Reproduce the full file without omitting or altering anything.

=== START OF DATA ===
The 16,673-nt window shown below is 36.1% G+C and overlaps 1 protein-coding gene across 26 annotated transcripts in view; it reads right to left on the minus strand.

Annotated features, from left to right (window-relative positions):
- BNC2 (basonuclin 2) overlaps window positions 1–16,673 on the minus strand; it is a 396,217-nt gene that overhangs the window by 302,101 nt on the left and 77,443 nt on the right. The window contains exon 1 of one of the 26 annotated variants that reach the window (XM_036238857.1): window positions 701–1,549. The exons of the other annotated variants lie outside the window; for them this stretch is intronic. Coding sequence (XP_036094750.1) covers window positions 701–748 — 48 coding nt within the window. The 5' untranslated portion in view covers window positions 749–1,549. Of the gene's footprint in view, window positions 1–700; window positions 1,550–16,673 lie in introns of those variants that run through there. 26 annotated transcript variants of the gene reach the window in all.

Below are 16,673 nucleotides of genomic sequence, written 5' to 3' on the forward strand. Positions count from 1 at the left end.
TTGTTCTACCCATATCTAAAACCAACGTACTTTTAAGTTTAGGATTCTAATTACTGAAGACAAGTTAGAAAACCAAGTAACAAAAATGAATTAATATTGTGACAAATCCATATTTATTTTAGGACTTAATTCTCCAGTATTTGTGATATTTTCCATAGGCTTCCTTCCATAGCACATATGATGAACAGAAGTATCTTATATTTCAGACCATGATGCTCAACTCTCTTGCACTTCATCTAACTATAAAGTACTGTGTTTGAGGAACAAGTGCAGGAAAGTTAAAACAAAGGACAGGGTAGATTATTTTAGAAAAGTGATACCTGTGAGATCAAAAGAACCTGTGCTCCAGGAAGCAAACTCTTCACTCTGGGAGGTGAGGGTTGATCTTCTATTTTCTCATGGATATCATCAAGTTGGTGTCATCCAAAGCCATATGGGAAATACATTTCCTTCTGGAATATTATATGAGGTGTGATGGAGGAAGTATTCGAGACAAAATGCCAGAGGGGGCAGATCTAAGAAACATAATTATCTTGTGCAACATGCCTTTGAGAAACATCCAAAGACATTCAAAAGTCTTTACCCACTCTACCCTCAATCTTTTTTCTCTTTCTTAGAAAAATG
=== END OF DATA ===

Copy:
The 16,673-nt window shown below is 36.1% G+C and overlaps 1 protein-coding gene across 26 annotated transcripts in view; it reads right to left on the minus strand.

Annotated features, from left to right (window-relative positions):
- BNC2 (basonuclin 2) overlaps window positions 1–16,673 on the minus strand; it is a 396,217-nt gene that overhangs the window by 302,101 nt on the left and 77,443 nt on the right. The window contains exon 1 of one of the 26 annotated variants that reach the window (XM_036238857.1): window positions 701–1,549. The exons of the other annotated variants lie outside the window; for them this stretch is intronic. Coding sequence (XP_036094750.1) covers window positions 701–748 — 48 coding nt within the window. The 5' untranslated portion in view covers window positions 749–1,549. Of the gene's footprint in view, window positions 1–700; window positions 1,550–16,673 lie in introns of those variants that run through there. 26 annotated transcript variants of the gene reach the window in all.

Below are 16,673 nucleotides of genomic sequence, written 5' to 3' on the forward strand. Positions count from 1 at the left end.
TTGTTCTACCCATATCTAAAACCAACGTACTTTTAAGTTTAGGATTCTAATTACTGAAGACAAGTTAGAAAACCAAGTAACAAAAATGAATTAATATTGTGACAAATCCATATTTATTTTAGGACTTAATTCTCCAGTATTTGTGATATTTTCCATAGGCTTCCTTCCATAGCACATATGATGAACAGAAGTATCTTATATTTCAGACCATGATGCTCAACTCTCTTGCACTTCATCTAACTATAAAGTACTGTGTTTGAGGAACAAGTGCAGGAAAGTTAAAACAAAGGACAGGGTAGATTATTTTAGAAAAGTGATACCTGTGAGATCAAAAGAACCTGTGCTCCAGGAAGCAAACTCTTCACTCTGGGAGGTGAGGGTTGATCTTCTATTTTCTCATGGATATCATCAAGTTGGTGTCATCCAAAGCCATATGGGAAATACATTTCCTTCTGGAATATTATATGAGGTGTGATGGAGGAAGTATTCGAGACAAAATGCCAGAGGGGGCAGATCTAAGAAACATAATTATCTTGTGCAACATGCCTTTGAGAAACATCCAAAGACATTCAAAAGTCTTTACCCACTCTACCCTCAATCTTTTTTCTCTTTCTTAGAAAAATG